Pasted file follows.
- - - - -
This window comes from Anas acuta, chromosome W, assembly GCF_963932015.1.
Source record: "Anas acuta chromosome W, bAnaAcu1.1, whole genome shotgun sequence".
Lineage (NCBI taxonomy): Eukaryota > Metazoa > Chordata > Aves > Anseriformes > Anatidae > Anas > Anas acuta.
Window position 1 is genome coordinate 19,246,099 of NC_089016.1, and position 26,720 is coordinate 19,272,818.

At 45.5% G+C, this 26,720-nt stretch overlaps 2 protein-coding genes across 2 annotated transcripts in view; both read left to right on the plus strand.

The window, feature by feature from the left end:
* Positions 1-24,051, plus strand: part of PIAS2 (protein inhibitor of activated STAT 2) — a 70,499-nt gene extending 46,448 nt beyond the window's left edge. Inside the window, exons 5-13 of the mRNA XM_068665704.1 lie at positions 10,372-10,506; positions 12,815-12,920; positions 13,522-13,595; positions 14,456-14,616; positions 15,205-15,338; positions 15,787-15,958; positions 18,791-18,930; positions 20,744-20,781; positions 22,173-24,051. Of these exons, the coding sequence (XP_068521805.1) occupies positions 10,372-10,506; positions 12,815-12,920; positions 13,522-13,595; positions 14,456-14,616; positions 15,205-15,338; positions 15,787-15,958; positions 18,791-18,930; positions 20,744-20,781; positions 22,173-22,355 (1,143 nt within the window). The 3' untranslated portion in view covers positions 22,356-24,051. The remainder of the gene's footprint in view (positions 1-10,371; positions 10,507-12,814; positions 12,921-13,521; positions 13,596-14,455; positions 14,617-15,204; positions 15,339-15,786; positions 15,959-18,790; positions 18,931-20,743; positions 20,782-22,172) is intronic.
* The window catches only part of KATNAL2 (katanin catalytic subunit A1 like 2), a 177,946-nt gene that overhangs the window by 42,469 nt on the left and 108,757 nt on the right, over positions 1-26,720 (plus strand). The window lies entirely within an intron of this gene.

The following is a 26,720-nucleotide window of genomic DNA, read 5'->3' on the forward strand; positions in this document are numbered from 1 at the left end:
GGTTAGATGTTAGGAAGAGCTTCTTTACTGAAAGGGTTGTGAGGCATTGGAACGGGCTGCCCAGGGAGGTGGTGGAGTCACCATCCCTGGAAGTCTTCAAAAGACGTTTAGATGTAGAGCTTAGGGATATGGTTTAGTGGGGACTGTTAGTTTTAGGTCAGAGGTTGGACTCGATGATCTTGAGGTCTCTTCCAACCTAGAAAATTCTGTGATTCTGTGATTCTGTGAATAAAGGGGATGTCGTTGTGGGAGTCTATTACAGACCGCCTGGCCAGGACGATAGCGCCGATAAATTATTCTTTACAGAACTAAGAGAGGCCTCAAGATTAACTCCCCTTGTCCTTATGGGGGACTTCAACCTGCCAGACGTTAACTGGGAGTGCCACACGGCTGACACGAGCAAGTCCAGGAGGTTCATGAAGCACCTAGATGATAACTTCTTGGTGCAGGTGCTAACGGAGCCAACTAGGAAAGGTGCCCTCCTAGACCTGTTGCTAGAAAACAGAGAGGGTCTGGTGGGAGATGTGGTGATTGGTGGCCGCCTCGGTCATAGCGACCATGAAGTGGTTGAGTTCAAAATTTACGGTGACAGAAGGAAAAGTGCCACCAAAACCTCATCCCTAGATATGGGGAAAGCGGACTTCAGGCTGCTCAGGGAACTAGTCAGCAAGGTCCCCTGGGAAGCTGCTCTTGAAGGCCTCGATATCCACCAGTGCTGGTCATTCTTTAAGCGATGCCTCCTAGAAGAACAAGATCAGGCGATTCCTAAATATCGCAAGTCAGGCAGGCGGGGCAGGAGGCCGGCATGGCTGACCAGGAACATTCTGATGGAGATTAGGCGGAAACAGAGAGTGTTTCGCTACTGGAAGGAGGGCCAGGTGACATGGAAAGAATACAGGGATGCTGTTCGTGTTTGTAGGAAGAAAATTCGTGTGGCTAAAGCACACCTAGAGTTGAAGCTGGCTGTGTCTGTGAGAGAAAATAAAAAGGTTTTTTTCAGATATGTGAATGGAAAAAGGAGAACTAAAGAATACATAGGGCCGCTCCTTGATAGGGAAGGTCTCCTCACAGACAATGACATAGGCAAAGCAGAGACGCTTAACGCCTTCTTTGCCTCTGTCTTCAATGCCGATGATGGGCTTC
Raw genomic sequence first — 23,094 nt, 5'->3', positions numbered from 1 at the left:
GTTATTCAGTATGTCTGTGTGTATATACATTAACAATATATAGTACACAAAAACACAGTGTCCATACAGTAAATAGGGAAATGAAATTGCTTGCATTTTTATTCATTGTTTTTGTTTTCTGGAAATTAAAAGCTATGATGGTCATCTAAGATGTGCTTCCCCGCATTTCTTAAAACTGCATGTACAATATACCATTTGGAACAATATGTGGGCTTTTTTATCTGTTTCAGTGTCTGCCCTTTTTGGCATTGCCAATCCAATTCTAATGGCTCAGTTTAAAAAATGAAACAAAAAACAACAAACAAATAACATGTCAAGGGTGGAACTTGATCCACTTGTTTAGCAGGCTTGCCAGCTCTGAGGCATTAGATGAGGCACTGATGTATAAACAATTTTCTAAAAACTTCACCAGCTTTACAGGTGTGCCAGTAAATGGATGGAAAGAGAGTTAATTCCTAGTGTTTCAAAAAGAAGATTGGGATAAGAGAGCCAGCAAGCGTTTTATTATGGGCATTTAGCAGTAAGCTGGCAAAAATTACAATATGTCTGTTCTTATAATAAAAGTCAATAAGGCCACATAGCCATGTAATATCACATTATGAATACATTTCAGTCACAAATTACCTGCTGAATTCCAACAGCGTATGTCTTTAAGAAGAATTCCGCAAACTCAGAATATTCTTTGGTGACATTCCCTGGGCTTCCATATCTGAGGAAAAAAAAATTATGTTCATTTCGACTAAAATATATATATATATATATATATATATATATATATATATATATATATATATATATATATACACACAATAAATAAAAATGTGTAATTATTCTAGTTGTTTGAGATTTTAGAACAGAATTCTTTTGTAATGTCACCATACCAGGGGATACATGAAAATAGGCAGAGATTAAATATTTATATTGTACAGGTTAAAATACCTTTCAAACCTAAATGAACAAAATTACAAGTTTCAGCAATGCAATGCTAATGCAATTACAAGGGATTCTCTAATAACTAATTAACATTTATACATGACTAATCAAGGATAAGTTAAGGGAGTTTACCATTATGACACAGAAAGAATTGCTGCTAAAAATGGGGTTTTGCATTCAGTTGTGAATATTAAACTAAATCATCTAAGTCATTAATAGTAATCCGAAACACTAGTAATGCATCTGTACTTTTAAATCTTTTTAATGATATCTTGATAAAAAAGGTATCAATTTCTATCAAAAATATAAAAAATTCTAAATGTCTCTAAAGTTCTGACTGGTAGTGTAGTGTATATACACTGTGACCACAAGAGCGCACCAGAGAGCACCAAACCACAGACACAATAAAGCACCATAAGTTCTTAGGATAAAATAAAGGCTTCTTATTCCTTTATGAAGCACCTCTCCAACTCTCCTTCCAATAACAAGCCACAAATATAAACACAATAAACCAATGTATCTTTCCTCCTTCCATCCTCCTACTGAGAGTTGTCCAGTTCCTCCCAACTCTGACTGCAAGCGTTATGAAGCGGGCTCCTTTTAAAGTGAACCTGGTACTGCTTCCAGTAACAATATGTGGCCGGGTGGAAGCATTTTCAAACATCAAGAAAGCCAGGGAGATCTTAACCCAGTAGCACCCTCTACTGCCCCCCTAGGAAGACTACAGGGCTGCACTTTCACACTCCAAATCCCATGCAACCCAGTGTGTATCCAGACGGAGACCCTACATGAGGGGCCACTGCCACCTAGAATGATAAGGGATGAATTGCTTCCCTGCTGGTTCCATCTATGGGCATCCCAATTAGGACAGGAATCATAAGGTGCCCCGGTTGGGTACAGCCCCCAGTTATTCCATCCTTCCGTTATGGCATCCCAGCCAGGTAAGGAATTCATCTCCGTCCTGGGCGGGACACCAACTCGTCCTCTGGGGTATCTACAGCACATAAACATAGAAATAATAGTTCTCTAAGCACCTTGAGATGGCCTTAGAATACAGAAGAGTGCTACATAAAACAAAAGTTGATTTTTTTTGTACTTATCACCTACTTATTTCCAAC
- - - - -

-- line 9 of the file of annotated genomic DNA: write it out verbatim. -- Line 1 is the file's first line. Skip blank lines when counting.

The following is a 26,720-nucleotide window of genomic DNA, read 5'->3' on the forward strand; positions in this document are numbered from 1 at the left end: